History Colorado staff and other writers chronicle the latest preservation success stories, share new perspectives on the past, and peer behind the scenes into the care and documentation of our collections. Read on to learn about how rare collections of historic artifacts and photographs are stored, cared for, and put on view. Find out what Colorado communities are doing to preserve their past for future generations. And, read in-depth histories of Colorado people and events of the past that still matter to us today.
So many people have made their mark on Colorado’s rich history, and our state’s Hispano residents have been here longer than many. Hispanic Heritage Month reminds us to celebrate their stories — stories of discovery, patience, persistence and resilience.
No matter where you live or travel in Colorado, the Hispano influence is powerfully felt. Here are some places where you can appreciate and learn from that legacy.
Once upon at time, Columbus Day was not a source of contention but of celebration. Italian-Americans led by Denverite Angelo Noce pushed for the holiday to honor their national heritage. Italians are generally so integrated today it is easy to forget that they were once near the bottom of Colorado’s pecking order.
History Colorado is gathering and sharing memories that celebrate our state’s rich Hispano culture. Here, Gina Del Castillo shares the sixth in our monthly series produced exclusively withThe Weekly Issue/El Semanario.
It should come as no surprise that, as lovers of stories, many History Colorado staffers find inspiration and delight in listening to podcasts across a wide spectrum of topics.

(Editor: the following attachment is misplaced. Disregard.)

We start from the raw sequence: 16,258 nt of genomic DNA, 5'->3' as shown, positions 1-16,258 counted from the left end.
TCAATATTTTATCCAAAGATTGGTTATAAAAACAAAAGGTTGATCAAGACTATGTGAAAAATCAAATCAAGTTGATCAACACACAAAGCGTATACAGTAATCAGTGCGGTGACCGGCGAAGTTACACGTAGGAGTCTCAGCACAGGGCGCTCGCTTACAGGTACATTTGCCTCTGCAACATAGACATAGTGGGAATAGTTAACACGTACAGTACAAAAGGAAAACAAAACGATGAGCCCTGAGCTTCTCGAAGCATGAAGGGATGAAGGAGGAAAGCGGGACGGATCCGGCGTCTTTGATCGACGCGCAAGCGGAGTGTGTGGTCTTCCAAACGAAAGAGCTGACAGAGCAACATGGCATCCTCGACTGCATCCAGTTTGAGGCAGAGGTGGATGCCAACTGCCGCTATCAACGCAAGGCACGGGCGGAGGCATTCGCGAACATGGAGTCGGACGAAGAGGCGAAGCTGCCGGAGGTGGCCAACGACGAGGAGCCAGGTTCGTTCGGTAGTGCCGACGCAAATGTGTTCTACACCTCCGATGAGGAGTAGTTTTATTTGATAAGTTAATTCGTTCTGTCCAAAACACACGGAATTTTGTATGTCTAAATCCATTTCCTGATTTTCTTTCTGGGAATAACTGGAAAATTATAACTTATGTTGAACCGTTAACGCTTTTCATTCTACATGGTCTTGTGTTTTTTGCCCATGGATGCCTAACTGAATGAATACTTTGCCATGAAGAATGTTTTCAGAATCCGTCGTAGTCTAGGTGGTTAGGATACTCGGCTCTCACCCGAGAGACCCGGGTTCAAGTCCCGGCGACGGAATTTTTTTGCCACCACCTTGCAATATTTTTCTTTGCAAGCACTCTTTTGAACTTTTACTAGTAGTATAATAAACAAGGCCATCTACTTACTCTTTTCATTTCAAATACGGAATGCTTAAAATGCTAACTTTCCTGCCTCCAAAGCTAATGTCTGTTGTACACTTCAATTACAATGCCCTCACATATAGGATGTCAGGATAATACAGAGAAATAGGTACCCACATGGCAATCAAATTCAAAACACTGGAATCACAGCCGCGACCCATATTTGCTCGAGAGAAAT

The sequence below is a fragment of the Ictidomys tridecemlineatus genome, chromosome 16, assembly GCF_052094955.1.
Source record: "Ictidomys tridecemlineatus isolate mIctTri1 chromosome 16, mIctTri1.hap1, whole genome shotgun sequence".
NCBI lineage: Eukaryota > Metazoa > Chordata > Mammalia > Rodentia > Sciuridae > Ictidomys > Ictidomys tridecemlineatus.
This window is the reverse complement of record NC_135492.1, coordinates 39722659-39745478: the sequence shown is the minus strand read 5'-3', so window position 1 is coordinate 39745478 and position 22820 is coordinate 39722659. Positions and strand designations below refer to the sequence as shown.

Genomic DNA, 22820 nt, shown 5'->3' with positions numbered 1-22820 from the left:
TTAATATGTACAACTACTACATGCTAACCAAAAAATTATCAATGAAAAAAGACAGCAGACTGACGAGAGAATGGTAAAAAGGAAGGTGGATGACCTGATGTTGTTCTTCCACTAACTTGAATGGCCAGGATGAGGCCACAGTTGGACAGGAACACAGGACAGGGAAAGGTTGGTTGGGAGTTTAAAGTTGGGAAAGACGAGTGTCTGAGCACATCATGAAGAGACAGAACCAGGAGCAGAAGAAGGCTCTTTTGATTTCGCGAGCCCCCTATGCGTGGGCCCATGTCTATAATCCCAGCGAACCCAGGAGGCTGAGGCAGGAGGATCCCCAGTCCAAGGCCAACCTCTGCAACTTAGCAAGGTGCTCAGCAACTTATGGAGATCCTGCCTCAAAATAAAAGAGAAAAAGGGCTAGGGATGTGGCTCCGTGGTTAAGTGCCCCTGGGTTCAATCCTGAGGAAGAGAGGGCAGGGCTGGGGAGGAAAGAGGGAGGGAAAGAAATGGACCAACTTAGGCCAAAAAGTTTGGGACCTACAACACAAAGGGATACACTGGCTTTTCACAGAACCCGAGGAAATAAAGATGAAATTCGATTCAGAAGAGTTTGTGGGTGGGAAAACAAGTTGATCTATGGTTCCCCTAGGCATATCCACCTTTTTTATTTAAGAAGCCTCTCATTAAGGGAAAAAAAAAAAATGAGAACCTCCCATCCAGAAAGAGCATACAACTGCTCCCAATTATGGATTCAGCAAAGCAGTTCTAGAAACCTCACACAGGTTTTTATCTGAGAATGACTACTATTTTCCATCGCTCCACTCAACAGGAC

For this year’s Podcast Day, we asked them which ones they might recommend to people interested in learning more about history, especially the history of our beloved state. Here’s what they had to say!
Visitors to our museums have the opportunity to see hundreds of historic objects that help tell hundreds of stories about Colorado’s past, present, and future. But how these objects get collected, organized, interpreted, and ultimately shared is a story that often goes untold.
This year, we posed the question to you: If you could ask a curator anything, what would you ask? What they do day-to-day? How they prepare objects for exhibit? Something else?
Now’s your chance to find out! We're excited to give you a peek at what goes on behind the scenes at our museums across the state.
The History Colorado Center’s exhibit Zoom In: The Centennial State in 100 Objects highlights the history of Colorado through the stories behind a hundred objects drawn mostly from the History Colorado collection. At the end of the exhibit, visitors are asked to fill out a card telling us what they think the 101st object should be. Through occasional blog posts—starting with this one—we’ll share visitors’ 101st object suggestions and how we’re responding to them.
History Colorado is gathering and sharing memories that celebrate our state’s rich Hispano culture. Here, Anthony Garcia shares the fifth in our monthly series produced exclusively withThe Weekly Issue/El Semanario.
I’m about to look in the window that Dad pointed out when my sister jumps back, screaming. There in the window, inside the replica of a trading post by the side of the road in the middle of nowhere at Fort Bridger, Wyoming, is a large black bear poised to attack! I’m immediately reminded of surprise snakebites delivered to pioneers while traveling through The Oregon Trail: Classic Edition computer game. My sister, age 5, was so scared she ran back to Dad, still screaming, the tail of her real raccoon-skin hat flying behind her. She’d picked up the hat from a reenactor playing Jim Bridger, the original host of the trading post and purveyor of items for people headed to Oregon City by way of the Oregon Trail. Sadly, she couldn’t keep the hat, but she still remembers the feeling of playing trader Jim; something that wasn’t conveyed while playing The Oregon Trail.